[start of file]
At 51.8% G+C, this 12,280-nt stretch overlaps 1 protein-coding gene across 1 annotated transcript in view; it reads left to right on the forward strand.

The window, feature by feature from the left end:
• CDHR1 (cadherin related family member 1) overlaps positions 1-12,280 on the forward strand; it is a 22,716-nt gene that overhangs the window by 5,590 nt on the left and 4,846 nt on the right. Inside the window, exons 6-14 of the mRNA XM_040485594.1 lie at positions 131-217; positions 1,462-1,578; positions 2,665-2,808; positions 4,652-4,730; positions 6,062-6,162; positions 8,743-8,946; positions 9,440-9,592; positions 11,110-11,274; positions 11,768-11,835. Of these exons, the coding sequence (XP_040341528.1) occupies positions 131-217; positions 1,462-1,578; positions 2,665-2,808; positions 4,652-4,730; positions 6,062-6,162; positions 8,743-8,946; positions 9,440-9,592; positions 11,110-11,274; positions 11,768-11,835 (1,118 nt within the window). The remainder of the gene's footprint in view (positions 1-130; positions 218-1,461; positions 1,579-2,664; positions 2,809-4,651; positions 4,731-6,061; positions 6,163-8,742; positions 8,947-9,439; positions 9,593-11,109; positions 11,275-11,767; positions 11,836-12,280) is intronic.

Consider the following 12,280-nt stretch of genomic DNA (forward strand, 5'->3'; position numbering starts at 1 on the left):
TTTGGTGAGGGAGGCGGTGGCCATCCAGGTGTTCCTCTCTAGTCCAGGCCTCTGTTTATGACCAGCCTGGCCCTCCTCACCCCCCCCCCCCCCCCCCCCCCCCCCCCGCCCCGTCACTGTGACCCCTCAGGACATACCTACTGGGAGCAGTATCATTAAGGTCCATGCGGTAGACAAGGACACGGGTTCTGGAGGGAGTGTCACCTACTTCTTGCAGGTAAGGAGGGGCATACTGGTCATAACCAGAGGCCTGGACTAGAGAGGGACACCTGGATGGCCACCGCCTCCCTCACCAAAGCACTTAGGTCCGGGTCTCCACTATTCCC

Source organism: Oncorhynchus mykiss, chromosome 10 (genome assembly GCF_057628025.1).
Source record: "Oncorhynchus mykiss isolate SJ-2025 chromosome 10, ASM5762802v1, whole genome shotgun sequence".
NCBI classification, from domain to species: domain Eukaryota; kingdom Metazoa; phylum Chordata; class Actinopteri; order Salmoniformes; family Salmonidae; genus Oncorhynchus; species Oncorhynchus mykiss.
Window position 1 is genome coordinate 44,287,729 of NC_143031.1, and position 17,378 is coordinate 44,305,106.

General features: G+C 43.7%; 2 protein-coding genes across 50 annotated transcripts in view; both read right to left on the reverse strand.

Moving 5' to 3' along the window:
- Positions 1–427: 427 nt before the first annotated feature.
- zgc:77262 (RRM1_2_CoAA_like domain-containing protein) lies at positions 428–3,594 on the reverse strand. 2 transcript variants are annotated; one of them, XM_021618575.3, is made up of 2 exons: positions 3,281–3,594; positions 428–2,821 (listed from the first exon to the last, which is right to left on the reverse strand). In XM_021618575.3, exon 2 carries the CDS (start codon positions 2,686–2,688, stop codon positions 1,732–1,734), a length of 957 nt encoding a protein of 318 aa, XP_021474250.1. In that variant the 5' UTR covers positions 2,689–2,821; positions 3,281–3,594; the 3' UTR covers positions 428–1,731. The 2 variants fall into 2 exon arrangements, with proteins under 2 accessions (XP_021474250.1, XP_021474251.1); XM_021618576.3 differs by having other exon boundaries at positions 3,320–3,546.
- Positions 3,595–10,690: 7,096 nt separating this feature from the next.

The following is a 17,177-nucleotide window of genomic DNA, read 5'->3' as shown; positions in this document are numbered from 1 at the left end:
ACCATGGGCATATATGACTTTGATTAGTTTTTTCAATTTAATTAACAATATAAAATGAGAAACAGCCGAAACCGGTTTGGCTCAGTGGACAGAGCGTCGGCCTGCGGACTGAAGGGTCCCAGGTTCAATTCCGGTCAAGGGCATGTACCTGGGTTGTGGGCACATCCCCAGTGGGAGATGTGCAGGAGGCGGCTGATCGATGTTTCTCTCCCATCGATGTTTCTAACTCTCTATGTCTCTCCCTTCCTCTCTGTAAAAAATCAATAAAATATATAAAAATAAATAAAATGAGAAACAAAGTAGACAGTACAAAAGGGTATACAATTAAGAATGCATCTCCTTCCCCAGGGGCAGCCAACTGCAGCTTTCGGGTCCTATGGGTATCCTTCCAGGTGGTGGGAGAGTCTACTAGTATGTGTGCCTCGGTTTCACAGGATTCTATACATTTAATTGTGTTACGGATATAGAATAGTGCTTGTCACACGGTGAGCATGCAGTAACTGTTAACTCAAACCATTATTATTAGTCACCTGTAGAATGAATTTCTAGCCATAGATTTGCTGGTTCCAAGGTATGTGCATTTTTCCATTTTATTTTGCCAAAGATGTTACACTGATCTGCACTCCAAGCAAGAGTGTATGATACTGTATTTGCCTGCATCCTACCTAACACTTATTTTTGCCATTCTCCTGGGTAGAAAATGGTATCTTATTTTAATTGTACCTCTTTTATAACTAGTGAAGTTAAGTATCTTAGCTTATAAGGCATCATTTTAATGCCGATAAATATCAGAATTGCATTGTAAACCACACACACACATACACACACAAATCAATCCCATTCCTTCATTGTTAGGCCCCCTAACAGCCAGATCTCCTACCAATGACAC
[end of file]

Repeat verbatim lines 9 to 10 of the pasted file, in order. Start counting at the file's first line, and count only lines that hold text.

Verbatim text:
Window position 1 is genome coordinate 44,287,729 of NC_143031.1, and position 17,378 is coordinate 44,305,106.

General features: G+C 43.7%; 2 protein-coding genes across 50 annotated transcripts in view; both read right to left on the reverse strand.